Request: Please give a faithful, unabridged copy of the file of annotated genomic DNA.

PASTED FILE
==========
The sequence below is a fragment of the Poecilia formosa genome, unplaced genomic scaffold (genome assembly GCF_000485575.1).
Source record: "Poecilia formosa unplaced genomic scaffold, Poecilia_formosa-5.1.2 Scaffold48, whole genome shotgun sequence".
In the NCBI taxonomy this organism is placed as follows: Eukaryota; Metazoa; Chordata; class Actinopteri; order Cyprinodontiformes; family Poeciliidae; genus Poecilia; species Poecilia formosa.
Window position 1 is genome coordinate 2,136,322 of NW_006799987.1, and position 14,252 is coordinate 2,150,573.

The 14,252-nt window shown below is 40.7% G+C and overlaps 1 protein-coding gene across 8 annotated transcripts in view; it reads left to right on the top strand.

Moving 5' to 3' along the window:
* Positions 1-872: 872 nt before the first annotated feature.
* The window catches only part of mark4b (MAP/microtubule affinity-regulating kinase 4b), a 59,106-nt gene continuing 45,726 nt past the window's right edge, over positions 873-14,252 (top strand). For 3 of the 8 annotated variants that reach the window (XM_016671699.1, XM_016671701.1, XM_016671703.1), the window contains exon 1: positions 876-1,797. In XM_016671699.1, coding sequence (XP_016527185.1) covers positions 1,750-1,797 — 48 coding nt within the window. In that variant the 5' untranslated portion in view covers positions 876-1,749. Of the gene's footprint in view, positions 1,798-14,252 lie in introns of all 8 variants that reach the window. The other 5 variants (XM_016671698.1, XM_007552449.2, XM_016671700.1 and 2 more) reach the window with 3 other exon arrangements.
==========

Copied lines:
The sequence below is a fragment of the Poecilia formosa genome, unplaced genomic scaffold (genome assembly GCF_000485575.1).
Source record: "Poecilia formosa unplaced genomic scaffold, Poecilia_formosa-5.1.2 Scaffold48, whole genome shotgun sequence".
In the NCBI taxonomy this organism is placed as follows: Eukaryota; Metazoa; Chordata; class Actinopteri; order Cyprinodontiformes; family Poeciliidae; genus Poecilia; species Poecilia formosa.
Window position 1 is genome coordinate 2,136,322 of NW_006799987.1, and position 14,252 is coordinate 2,150,573.

The 14,252-nt window shown below is 40.7% G+C and overlaps 1 protein-coding gene across 8 annotated transcripts in view; it reads left to right on the top strand.

Moving 5' to 3' along the window:
* Positions 1-872: 872 nt before the first annotated feature.
* The window catches only part of mark4b (MAP/microtubule affinity-regulating kinase 4b), a 59,106-nt gene continuing 45,726 nt past the window's right edge, over positions 873-14,252 (top strand). For 3 of the 8 annotated variants that reach the window (XM_016671699.1, XM_016671701.1, XM_016671703.1), the window contains exon 1: positions 876-1,797. In XM_016671699.1, coding sequence (XP_016527185.1) covers positions 1,750-1,797 — 48 coding nt within the window. In that variant the 5' untranslated portion in view covers positions 876-1,749. Of the gene's footprint in view, positions 1,798-14,252 lie in introns of all 8 variants that reach the window. The other 5 variants (XM_016671698.1, XM_007552449.2, XM_016671700.1 and 2 more) reach the window with 3 other exon arrangements.